When you get a template email with your name haphazardly pasted at the top, how do you react?
For most people, that lifeless document is heading straight into the spam folder.
If you want people to respond, you’ve got to make it personal.
In this Takeover episode, host Sanjana Murali speaks with Amy Franko, Founder & CEO at Amy Franko Associates and Author of The Modern Seller, about how to implement better personalization in your sales outreach and prospecting.
Personalization in sales
Thirteen years ago, Amy transitioned from a decade spent selling in the tech world — at IBM and Lenovo — into an entrepreneurial role at Amy Franko Associates, her learning and development company.
Now, she gets to combine her love of selling with her love of learning by helping sales organizations accelerate their growth results.
The organization is now thriving, but when she made the transition, she had exactly one client.
She had to build her company from the ground up.
One client at a time
In the early days, she was all about outreach. Every conversation meant another opportunity to win a new client.
“We build a business one client at a time.” — Amy Franko
But, unlike some high-pressure salespeople, she wasn’t planning to propose on the first date — her approach always involved piquing the interest of the prospect and hoping to advance the conversation.
Maybe later, once a connection is established, she could work with them and help solve their problems.
But to establish that connection through cold outreach, she needed to put herself in the shoes of the other person.
And if you want to improve your sales, you should, too.
Why personalization works
Before you send an email, you should always take a step back and ask yourself:
How would I react to this?
It seems simple, but so many people obviously aren’t doing it. And you know how you can tell?
Because everyone still gets cold, impersonal emails with a name so obviously pasted at the top that it has a couple of extra spaces after it or an underscore that slipped through the cracks — sometimes it’s even in a different font.
If you stop and ask yourself what will pique your interest, you’ll realize it’s all about personalization.
Personalization works because it shows you have taken the time to actually customize the message for that person and not just the name at the top.
You are demonstrating right off the bat that you intend to form a relationship with the person, qualifying the next conversation and saving the proposal for when you’ve had a chance to find out if you have anything in common.
There are a ton of misconceptions when it comes to personalization.
Let’s take a look at a couple of the biggest misconceptions tripping up those who want to personalize their sales outreach.
An email for all seasons
The most important misconception to avoid: Personalization can be mass-produced.
This is the mentality that leads to emails with pasted names above a novel written for an airport bookshelf with only one chapter relevant to you.
This is not personalized.
“I will pick quality over quantity, any day of the week.” — Amy Franko
You have to put in the work to personalize your outreach.
You can be more effective and efficient, definitely. But if you can mass produce it, it’s simply too impersonal to be effective.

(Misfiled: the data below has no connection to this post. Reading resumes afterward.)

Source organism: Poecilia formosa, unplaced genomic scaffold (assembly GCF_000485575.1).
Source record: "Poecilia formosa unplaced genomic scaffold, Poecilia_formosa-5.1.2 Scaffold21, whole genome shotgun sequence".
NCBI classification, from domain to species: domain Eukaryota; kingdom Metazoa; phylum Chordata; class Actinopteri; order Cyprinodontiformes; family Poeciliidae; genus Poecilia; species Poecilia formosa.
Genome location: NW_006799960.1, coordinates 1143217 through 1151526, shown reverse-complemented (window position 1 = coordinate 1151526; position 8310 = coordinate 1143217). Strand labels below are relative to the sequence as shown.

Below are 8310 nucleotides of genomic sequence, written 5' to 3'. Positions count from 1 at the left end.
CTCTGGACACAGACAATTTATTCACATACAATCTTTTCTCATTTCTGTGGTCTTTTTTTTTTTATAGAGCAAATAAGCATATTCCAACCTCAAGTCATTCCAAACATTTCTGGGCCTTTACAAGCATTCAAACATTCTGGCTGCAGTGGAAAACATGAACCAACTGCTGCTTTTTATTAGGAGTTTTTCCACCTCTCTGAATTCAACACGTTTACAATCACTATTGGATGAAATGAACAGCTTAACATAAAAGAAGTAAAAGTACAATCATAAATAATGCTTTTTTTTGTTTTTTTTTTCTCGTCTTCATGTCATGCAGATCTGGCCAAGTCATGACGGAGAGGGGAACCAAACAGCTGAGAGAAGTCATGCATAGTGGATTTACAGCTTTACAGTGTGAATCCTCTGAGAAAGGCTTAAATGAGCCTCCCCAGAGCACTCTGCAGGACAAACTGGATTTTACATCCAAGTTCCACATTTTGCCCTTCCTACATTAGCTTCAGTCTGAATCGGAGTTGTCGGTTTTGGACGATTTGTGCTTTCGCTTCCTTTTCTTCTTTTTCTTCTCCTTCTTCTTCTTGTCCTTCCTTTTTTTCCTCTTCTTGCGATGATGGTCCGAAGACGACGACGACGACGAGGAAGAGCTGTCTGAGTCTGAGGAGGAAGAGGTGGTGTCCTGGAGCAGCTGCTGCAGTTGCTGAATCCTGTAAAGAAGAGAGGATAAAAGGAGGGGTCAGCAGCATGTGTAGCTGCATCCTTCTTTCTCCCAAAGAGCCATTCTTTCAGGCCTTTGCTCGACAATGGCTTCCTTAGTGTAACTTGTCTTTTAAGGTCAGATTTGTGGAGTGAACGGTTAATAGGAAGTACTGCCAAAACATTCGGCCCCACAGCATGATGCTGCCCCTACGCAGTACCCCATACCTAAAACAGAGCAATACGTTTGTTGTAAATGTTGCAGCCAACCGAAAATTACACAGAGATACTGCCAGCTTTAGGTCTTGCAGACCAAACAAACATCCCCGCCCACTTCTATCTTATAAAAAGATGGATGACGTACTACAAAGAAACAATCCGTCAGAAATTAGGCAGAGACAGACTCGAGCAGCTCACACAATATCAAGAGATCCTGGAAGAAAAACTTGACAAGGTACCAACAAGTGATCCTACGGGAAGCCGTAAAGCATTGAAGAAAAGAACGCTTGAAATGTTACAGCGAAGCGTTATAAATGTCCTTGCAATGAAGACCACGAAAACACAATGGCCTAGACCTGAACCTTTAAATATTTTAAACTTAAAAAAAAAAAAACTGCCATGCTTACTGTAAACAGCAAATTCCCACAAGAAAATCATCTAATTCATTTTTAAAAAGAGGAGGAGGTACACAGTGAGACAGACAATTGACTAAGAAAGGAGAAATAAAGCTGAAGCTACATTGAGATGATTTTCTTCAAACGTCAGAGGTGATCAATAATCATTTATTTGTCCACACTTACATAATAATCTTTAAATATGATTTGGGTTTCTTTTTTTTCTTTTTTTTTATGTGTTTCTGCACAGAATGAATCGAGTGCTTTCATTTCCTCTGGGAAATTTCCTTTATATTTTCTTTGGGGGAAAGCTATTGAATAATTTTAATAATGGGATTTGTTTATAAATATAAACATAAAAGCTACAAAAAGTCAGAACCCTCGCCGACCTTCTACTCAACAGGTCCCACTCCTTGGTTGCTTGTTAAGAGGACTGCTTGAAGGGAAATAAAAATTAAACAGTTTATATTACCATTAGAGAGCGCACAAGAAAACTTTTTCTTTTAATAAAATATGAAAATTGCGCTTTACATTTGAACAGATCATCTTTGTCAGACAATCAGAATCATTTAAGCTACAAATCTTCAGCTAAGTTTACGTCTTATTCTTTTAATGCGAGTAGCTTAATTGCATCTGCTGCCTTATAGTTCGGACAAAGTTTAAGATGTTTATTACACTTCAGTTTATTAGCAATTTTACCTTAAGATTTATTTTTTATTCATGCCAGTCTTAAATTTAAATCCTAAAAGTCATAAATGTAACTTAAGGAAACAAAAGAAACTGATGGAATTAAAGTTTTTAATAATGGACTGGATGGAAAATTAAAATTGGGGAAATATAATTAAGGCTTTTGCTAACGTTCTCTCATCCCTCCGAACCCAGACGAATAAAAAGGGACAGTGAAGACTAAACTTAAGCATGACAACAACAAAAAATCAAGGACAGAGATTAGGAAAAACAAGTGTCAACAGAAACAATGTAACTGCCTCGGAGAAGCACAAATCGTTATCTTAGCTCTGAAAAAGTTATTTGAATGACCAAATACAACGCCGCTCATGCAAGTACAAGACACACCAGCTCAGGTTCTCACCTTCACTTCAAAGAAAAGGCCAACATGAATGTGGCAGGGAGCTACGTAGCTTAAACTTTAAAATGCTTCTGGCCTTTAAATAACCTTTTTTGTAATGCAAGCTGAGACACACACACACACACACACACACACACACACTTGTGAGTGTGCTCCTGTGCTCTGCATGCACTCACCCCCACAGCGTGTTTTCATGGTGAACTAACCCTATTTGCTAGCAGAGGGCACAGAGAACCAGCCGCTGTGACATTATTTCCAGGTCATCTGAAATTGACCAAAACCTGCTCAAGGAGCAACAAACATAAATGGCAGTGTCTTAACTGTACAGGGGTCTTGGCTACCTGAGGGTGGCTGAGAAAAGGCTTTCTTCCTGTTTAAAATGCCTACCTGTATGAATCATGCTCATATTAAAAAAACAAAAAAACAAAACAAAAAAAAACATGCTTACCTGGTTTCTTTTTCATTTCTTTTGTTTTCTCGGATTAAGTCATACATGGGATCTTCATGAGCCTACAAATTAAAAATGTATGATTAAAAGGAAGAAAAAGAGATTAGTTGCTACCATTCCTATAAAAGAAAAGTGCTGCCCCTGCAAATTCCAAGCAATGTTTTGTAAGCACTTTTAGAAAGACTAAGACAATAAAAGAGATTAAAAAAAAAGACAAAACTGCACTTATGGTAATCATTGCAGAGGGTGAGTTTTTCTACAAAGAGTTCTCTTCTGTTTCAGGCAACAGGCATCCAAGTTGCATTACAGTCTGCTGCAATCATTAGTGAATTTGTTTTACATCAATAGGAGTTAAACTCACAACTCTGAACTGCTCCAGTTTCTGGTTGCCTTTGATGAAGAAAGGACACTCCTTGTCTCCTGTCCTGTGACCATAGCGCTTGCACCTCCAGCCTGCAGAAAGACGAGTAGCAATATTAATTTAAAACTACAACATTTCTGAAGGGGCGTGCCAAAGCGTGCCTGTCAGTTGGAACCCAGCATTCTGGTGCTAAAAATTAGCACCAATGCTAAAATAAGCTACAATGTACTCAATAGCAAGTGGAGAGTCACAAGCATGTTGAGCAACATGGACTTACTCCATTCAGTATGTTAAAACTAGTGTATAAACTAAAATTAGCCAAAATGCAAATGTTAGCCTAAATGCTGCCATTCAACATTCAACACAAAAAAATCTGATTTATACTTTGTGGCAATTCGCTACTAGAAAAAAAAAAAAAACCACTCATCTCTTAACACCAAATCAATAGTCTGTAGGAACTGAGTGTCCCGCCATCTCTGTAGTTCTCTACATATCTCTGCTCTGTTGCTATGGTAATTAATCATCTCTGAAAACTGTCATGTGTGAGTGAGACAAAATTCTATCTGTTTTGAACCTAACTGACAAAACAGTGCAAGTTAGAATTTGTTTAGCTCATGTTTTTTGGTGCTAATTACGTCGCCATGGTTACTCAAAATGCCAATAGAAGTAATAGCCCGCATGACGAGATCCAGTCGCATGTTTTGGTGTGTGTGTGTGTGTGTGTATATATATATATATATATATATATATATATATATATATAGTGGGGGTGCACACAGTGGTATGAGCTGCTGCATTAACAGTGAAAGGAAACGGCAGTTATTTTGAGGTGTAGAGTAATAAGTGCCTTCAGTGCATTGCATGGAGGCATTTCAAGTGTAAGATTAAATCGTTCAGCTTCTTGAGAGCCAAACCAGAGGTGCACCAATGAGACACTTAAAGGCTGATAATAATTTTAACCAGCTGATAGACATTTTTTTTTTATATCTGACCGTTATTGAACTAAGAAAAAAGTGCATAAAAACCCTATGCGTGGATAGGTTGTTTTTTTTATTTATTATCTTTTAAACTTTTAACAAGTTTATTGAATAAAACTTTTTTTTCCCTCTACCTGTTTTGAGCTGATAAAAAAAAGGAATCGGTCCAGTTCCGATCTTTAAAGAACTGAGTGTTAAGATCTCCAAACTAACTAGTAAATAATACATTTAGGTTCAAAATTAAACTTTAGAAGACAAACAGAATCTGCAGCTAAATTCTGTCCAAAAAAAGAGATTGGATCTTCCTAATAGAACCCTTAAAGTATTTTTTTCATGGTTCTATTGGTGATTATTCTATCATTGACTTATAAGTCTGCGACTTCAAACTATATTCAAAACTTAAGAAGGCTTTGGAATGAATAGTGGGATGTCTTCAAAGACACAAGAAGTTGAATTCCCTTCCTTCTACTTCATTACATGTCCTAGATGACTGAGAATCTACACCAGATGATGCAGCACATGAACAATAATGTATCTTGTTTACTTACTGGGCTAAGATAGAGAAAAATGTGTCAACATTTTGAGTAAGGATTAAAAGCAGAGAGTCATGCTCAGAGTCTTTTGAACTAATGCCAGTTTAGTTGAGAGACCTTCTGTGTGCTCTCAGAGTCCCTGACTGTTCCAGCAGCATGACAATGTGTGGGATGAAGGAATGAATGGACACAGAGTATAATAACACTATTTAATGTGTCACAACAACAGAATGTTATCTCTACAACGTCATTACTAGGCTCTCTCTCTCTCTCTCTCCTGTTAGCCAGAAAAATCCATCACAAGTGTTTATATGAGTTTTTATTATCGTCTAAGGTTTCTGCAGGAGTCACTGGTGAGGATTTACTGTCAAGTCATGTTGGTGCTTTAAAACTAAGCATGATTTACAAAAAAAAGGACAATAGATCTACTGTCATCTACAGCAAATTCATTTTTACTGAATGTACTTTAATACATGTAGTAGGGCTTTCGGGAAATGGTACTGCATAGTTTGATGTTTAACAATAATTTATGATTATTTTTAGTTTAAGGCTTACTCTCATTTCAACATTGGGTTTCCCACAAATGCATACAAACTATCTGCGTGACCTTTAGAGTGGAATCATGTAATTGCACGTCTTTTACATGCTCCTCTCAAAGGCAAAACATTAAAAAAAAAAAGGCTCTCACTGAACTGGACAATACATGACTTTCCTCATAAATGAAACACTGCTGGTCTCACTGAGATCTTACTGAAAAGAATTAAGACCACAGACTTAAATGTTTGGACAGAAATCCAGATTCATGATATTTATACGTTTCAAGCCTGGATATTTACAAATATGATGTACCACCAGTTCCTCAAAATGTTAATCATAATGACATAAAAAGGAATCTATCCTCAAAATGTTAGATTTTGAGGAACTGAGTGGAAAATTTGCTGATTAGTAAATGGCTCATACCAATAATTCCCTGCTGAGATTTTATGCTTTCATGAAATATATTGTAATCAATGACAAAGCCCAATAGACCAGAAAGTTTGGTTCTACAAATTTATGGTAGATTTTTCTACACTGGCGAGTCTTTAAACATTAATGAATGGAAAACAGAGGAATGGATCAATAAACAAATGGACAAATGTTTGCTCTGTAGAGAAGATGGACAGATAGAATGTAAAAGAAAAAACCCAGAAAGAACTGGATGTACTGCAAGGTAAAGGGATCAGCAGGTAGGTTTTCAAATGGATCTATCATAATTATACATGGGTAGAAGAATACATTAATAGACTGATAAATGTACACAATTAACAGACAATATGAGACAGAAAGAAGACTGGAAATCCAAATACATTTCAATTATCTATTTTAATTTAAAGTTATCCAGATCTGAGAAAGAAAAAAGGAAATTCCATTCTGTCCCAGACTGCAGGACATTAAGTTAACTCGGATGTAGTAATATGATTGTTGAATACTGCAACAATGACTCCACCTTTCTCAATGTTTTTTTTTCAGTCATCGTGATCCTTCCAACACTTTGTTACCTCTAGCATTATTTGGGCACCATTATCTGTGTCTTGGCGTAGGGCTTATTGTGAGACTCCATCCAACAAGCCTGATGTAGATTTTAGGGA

Don’t feed the wildlife
The other big error to avoid is any scenario where you start over-prospecting.
If you send an invitation over LinkedIn and the person at the other end accepts, that was not a contract to start flooding their inbox with a million messages trying everything under the sun to get a sale.
That’s like firing off a Gatling gun of first-date proposals all at once.
And again, if you follow the number one rule of outreach, you’ll be well aware of how annoying that would be if you were standing in their shoes.
Always think about how your message is going to be received.
Making it personal with video
Personalization is all about showing you are willing to put in the effort, proving that you know your recipient, and building a relationship.
Put simply, it’s about person-to-person communication.
And one of the best ways to do this at a distance is through video.
Video humanizes your messaging
Video is rapidly becoming the go-to way most of us consume content, so, in terms of the market, it makes sense to incorporate it into your sales process.
But the medium also humanizes your communication, capturing the subtle nuances of tone, body language, and facial expressions.
As far as person-to-person communication goes, it’s the best you can do without actually being face-to-face.
Video is easy, but it takes practice
Incorporating video emails, how-tos, and anything else that helps your customer solve their problems into your sales outreach is extremely rewarding.
It’s a great way to engage your prospect — which ultimately leads to more conversations and, eventually, more sales.
Yet, many are reluctant to incorporate video because it’s new and different.
If you’re somebody who is worried about screwing up, I have good news and bad news.
First, the bad news: Yeah, you might mess up at first.
The good news: It doesn’t matter.
“I don’t know if I actually remember what my first video was. But I can tell you, it wasn’t good. It just takes practice and experimenting with tools.” — Amy Franko
Incorporating video into your sales process is all about experimenting with what works for you with the tools at your disposal.
Just like anything else in your sales toolbox, you need to practice with it to build confidence.
But once you do, it allows you to add a personal touch — using the full range of human expression — into your outreach.
People buy from people.
So, humanize yourself and personalize your message.
You’ll be glad you did.
This is a #FlipMyFunnel podcast. Check us out on Apple Podcasts, Spotify, or here.